ACLA to FDA on Issuing Draft Guidance to Regulate LDTs: Duplicative Regulation Will Hamper Diagnostic Discoveries, Delay Patient Access to Life Saving Treatments

WASHINGTON, D.C. – The American Clinical Laboratory Association (ACLA) reiterated its concern today regarding the Food and Drug Administration’s (FDA) decision to issue draft guidance for the regulation of laboratory developed tests (LDTs), cautioning that unnecessary and duplicative regulation could delay patient access to life saving treatments and compromise America’s leadership in diagnostic discovery.

“Clinical laboratories have been in the forefront of discoveries that have resulted in better treatments for cancer and infectious diseases, and better tools for managing other serious diseases like HIV,” said Alan Mertz, President of the ACLA. “Diagnostic innovation has thrived under the current regulatory framework and there is great concern in the lab community that additional and duplicative regulation will hamper the ability of researchers and scientists to continue their groundbreaking work.”

Laboratories have been regulated for decades by the Centers for Medicare & Medicaid Services (CMS) under the Clinical Laboratory Improvement Amendments (CLIA) and by state law. LDTs are developed by physicians, scientists and other highly-trained personnel working in a single laboratory, according to its own processes, to furnish a diagnostic result for use by a clinician.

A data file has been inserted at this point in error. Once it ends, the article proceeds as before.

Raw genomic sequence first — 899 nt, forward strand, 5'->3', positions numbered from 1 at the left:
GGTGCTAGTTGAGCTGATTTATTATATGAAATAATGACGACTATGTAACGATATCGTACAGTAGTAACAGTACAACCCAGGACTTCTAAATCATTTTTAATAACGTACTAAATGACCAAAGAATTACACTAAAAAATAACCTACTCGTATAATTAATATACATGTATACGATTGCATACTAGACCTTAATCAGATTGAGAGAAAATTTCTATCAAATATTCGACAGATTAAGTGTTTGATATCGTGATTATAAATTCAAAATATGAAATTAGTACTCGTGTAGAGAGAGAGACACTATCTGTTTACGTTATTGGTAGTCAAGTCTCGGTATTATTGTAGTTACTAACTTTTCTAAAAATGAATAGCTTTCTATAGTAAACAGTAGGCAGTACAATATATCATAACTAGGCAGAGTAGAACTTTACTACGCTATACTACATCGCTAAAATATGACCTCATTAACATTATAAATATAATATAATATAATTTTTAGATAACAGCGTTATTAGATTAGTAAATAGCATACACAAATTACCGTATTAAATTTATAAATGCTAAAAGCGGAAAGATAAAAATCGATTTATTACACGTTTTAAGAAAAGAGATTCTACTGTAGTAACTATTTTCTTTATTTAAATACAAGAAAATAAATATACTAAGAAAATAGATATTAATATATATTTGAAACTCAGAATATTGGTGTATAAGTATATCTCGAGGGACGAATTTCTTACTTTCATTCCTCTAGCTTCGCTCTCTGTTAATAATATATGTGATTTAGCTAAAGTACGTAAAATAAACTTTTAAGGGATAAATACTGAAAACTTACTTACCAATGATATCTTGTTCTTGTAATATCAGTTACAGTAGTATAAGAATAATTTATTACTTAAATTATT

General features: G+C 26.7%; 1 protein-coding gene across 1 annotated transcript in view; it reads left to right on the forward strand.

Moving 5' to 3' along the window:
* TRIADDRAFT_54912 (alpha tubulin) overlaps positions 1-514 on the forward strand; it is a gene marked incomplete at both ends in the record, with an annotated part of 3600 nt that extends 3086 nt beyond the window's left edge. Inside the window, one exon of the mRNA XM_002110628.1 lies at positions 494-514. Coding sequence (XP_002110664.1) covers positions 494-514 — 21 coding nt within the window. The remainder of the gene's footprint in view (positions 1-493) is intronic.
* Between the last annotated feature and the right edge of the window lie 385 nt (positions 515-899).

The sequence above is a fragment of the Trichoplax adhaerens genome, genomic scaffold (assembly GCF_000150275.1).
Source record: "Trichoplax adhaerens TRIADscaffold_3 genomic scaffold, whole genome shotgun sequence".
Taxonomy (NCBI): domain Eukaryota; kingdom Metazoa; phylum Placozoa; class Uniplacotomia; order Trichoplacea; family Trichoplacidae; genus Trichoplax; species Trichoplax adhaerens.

“To the extent that stakeholders have concerns about possible regulatory gaps under CLIA, ACLA has long supported enhancing the CLIA regulatory framework, rather than imposing an additional layer of regulation based upon a different statute designed for manufactured products rather than laboratory testing,” Mertz noted in July, referring to the FDA’s assertion that the definition of “medical devices” in the Food, Drug and Cosmetic Act (FDCA) includes LDTs.

In testimony last month before the House Energy and Commerce Subcommittee on Health, Mertz testified, “The flexibility afforded under the CLIA regulatory framework allows laboratories to develop tests quickly and to update them regularly as research and medicine advances, giving patients access to the most current diagnostic testing available. Such flexibility would be lost under the FDA device regulatory framework.”

ACLA will continue to work with Congress, the Administration and other stakeholders to ensure patient access to innovative, safe and reliable clinical laboratory diagnostics.

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